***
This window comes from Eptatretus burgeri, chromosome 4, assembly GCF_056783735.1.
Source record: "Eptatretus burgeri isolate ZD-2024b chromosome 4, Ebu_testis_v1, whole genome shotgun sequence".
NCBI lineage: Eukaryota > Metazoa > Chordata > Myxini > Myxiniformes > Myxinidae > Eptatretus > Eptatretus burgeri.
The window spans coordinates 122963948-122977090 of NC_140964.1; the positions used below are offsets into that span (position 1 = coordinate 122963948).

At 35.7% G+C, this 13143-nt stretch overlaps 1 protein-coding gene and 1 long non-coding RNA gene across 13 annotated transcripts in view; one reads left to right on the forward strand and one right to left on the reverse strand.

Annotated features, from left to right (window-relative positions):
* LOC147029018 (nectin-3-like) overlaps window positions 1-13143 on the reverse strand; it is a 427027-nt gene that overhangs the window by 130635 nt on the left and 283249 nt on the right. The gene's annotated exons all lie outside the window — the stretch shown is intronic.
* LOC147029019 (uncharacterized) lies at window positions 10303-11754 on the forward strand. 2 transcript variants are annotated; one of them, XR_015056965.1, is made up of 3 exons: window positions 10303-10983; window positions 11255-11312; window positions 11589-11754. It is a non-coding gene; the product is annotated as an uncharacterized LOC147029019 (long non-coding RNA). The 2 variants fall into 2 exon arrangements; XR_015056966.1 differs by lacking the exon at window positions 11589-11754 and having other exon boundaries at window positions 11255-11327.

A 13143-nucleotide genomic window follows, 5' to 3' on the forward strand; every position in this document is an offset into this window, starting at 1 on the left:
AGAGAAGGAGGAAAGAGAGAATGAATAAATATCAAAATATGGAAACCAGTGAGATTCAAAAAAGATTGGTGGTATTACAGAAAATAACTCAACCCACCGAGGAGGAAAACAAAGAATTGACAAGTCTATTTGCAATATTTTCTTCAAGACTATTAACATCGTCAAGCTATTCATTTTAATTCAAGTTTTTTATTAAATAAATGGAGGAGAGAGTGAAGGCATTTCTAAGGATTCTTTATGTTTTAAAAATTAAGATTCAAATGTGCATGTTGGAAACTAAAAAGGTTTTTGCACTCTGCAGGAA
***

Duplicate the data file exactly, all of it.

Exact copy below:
This window comes from Eptatretus burgeri, chromosome 4, assembly GCF_056783735.1.
Source record: "Eptatretus burgeri isolate ZD-2024b chromosome 4, Ebu_testis_v1, whole genome shotgun sequence".
NCBI lineage: Eukaryota > Metazoa > Chordata > Myxini > Myxiniformes > Myxinidae > Eptatretus > Eptatretus burgeri.
The window spans coordinates 122963948-122977090 of NC_140964.1; the positions used below are offsets into that span (position 1 = coordinate 122963948).

At 35.7% G+C, this 13143-nt stretch overlaps 1 protein-coding gene and 1 long non-coding RNA gene across 13 annotated transcripts in view; one reads left to right on the forward strand and one right to left on the reverse strand.

Annotated features, from left to right (window-relative positions):
* LOC147029018 (nectin-3-like) overlaps window positions 1-13143 on the reverse strand; it is a 427027-nt gene that overhangs the window by 130635 nt on the left and 283249 nt on the right. The gene's annotated exons all lie outside the window — the stretch shown is intronic.
* LOC147029019 (uncharacterized) lies at window positions 10303-11754 on the forward strand. 2 transcript variants are annotated; one of them, XR_015056965.1, is made up of 3 exons: window positions 10303-10983; window positions 11255-11312; window positions 11589-11754. It is a non-coding gene; the product is annotated as an uncharacterized LOC147029019 (long non-coding RNA). The 2 variants fall into 2 exon arrangements; XR_015056966.1 differs by lacking the exon at window positions 11589-11754 and having other exon boundaries at window positions 11255-11327.

A 13143-nucleotide genomic window follows, 5' to 3' on the forward strand; every position in this document is an offset into this window, starting at 1 on the left:
AGAGAAGGAGGAAAGAGAGAATGAATAAATATCAAAATATGGAAACCAGTGAGATTCAAAAAAGATTGGTGGTATTACAGAAAATAACTCAACCCACCGAGGAGGAAAACAAAGAATTGACAAGTCTATTTGCAATATTTTCTTCAAGACTATTAACATCGTCAAGCTATTCATTTTAATTCAAGTTTTTTATTAAATAAATGGAGGAGAGAGTGAAGGCATTTCTAAGGATTCTTTATGTTTTAAAAATTAAGATTCAAATGTGCATGTTGGAAACTAAAAAGGTTTTTGCACTCTGCAGGAA